Judah ben Bathyra

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JUDAH BEN BATHYRA , tanna of the second century c.e. He was apparently a student of Eliezer b. Hyrcanus and *Joshua b. Hananiah (Pes. 3:3; Eduy. 8:3; Neg. 9:3, 11:7), and an associate of *Akiva (Kelim 2:7) and Tarfon (Peah 3:6). His name is regularly associated with *Nisibis in Babylon (Tosef. Yev. 12:4; Tosef. Ket. 5:1; Sifre Num. 117), and the story is told that Simeon ben Shammua and *Johanan ha-Sandelar were on their way to Nisibis to learn Torah from Judah ben Bathyra, but when they reached the border, "tears streamed down and they tore their garments…, saying: 'Residence in the Land Israel is equivalent to the fulfillment of all the precepts of the Torah,' and they returned to the Land of Israel" (Sif. Deut. 80). His yeshivah in Nisibis is mentioned in the Talmud among the centers of study which were recommended to students as worthy of attendance (Sanh. 32b). According to the aggadah, Judah b. Bathyra claimed to be a descendant of the dead whom Ezekiel (ch. 37) brought to life, and that the tefillin left to him by his paternal grandfather came from them (Sanh. 92b). Another talmudic aggadah tells of a certain gentile who once boasted to Judah b. Bathyra that, despite the fact that gentiles are forbidden to eat of the paschal sacrifice, he would regularly go up to Jerusalem, and passing himself off as a Jew, eat from the "juiciest parts" of the paschal lamb. Judah b. Bathyra advised him: "When you go there, tell them to let you eat from the tail fat." Since the tail fat is not eaten, but rather burned up on the altar, his request brought suspicion upon himself, and after an investigation the gentile was exposed. The sages in Jerusalem then sent Judah a message, saying: "Peace be upon you, R. Judah b. Bathyra, for while you remain in Nisibis, your trap is set in Jerusalem" (Pes. 3b). This somewhat fanciful and anachronistic story created problems for some overly literal-minded scholars, who posited the existence of another, earlier Judah b. Bathyra, who must have lived during the time of the second Temple – also in Nisibis – despite the fact that virtually all traditions transmitted in the name of Judah b. Bathyra in talmudic literature clearly refer to the "second" Judah b. Bathyra (Margalioth), the "first" Judah b. Bathyra having left virtually no record in talmudic sources other than this story itself. Compare Mik. 4:5, where Judah b. Bathyra reports a precedent in the name of Bet Shammai, which occurred in Jerusalem during the time of the Second Temple, which has been construed by some as further "evidence" that Judah b. Bathyra himself lived during the time of the Second Temple. See also, Tosafot to Men. 65b.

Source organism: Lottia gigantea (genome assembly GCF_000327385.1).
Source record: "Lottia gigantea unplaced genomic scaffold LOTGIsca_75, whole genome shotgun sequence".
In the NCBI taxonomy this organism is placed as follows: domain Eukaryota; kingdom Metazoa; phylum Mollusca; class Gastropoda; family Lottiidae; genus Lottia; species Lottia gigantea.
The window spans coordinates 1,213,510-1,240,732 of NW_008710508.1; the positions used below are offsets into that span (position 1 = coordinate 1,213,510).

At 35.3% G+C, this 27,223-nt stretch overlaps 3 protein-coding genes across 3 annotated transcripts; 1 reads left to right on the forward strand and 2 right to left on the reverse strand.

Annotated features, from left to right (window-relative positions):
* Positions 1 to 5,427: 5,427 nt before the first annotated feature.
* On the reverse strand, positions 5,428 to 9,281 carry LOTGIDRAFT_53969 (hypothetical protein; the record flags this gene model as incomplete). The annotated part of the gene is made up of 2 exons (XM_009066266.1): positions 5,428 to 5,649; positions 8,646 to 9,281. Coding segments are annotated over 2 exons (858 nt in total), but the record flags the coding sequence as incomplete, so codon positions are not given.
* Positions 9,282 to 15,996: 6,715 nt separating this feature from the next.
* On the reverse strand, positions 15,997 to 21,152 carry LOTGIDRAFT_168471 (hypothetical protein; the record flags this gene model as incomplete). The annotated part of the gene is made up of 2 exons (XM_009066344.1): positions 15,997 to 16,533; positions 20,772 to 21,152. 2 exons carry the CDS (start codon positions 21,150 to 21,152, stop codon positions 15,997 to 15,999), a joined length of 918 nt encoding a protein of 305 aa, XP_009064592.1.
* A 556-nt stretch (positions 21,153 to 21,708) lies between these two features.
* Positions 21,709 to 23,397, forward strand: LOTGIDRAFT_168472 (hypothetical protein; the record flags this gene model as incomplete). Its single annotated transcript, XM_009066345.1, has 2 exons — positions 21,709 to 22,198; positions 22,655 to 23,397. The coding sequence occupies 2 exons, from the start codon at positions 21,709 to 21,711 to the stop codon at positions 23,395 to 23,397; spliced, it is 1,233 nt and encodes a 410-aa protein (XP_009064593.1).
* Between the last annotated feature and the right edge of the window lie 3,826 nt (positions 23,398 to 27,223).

Frankel, Mishnah, 99–102; Halevy, Dorot, 1 pt. 5 (1923), 681–8; Hyman, Toledot. M. Margalioth, Encyclopedia, 412–415.

[Stephen G. Wald (2nd ed.)]